13 Aug 2019
GS Paper 1
The 1969 bank nationalization did India more harm than good. Critically examine. (250 words)
- Write about the history of bank nationalization in the introduction.
- Mention its objectives and benefits for Indian economy.
- Mention the negative fallouts of the move.
- Conclude by giving its relevance for the ongoing banking reforms today.
On 19 July 1969, Indira Gandhi government decided to nationalize fourteen of the India’s major private sector banks. It is considered as the most radical change in the history of banking sector in India.
The decade of 1960-70 was marked with major events like two wars in 1962 with China and in 1965 with Pakistan, and two successive years of drought. The overall economy was in bad shape. In this backdrop, the decision of bank nationalization was taken.
The major causes and objectives of bank nationalization were:
- Financial inclusion: Indian rural financial system was dominated by rich landlords, moneylenders and traders. 93% of household debt came from non-institutional sources.
- Social welfare: Lack of social protection like insurance facilities, investment options for old age, etc. in the rural areas.
- Controlling private monopolies: Private Banks were owned by limited number of people who dominated the credit market.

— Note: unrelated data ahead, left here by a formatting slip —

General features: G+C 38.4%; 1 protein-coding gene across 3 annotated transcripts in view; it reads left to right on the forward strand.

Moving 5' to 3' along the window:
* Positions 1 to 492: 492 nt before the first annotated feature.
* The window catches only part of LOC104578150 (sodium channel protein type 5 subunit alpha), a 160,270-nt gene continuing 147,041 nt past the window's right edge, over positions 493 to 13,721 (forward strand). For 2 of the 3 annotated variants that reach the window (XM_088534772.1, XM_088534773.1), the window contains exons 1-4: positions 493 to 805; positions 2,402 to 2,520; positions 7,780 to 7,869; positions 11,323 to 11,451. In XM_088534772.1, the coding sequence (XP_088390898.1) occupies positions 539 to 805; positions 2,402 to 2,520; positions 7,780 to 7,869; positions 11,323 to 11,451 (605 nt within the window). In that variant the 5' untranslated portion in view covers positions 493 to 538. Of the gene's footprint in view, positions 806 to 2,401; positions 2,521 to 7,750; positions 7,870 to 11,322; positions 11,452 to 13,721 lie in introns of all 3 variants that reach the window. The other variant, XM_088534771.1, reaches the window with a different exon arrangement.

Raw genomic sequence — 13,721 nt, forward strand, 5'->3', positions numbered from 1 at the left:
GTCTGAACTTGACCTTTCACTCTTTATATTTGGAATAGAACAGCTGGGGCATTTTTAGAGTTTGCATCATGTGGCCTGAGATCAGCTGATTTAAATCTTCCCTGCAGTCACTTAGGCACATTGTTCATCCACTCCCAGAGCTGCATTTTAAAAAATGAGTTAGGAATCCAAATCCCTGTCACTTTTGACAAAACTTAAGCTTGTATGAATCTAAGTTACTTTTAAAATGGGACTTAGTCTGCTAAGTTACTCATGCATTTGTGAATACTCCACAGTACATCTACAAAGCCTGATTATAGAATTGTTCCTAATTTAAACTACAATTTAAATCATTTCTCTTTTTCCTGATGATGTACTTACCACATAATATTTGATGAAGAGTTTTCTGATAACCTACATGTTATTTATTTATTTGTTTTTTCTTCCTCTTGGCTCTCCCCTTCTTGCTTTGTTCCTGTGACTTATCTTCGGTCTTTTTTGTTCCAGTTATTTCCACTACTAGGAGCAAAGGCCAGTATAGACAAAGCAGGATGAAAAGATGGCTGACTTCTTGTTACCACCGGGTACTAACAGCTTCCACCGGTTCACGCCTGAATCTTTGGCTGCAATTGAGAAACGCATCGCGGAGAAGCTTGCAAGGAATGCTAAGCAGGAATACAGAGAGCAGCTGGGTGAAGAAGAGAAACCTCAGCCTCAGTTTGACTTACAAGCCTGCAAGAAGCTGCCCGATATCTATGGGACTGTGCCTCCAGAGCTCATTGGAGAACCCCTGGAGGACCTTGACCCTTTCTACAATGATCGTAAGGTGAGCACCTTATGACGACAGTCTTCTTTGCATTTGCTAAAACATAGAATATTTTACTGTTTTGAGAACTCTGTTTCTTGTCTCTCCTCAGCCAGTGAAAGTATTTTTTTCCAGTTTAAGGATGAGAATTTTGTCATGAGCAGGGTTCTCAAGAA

It had significant impact on the lives of people of lower strata of society. Major benefits of the bank nationalization move are:
- Branches of the public sector bank India rose to approximately 800% in deposits and advances took a huge jump by 11,000%.
- Government ownership gave the public implicit faith and immense confidence about the sustainability of the banks.
- Indian banking system reached the remotest corners of the country with the advent of Lead Bank Scheme where major banks were allowed to expand and lead a district.
- It had multiplier effects and even led to the success of the Green Revolution. It also promoted rapid growth in agriculture, small industries and export, encouraged new entrepreneurs in backward areas.
However, many political analysts argue that the move was suited for political gains of the government to show India’s socialistic leanings with ‘Garibi Hatao’ as a household slogan at that time. It had many negative fallouts for the already crisis stricken economy at that time:
- It sown the seed of the NPA crisis that emerged since 2012. The credit bubble that grew under political patronage emerged out of government's control over Banks.
- It led to an incredibly complex interest rate structure with hundreds of interest rates for different types of loans. It increased corruption, bureaucratic inertia and license raj so that loans never reached the needy ones.
- The move was against market fundamentals. It reduced competition among the banks as they were forced to extend loans as per priority sector lending norms.
- Dampened growth in other sectors due to lack of credit to core industries.
Former RBI governors M Narasimham (as early as the 1990s) and more recently Raghuram Rajan and Urjit Patel have called for governance reforms and asked that the government let go control of some banks, if not all. So the government should consider a couple of state-owned banks to meet social objectives while the rest slowly getting out of government control.
India’s goal of becoming a $5 trillion economy by 2024 can only be achieved by resolving the ongoing crisis like non-performing assets, the inherent deficiency of public sector banking, the structure of non-banking financial companies and small- and medium-enterprises.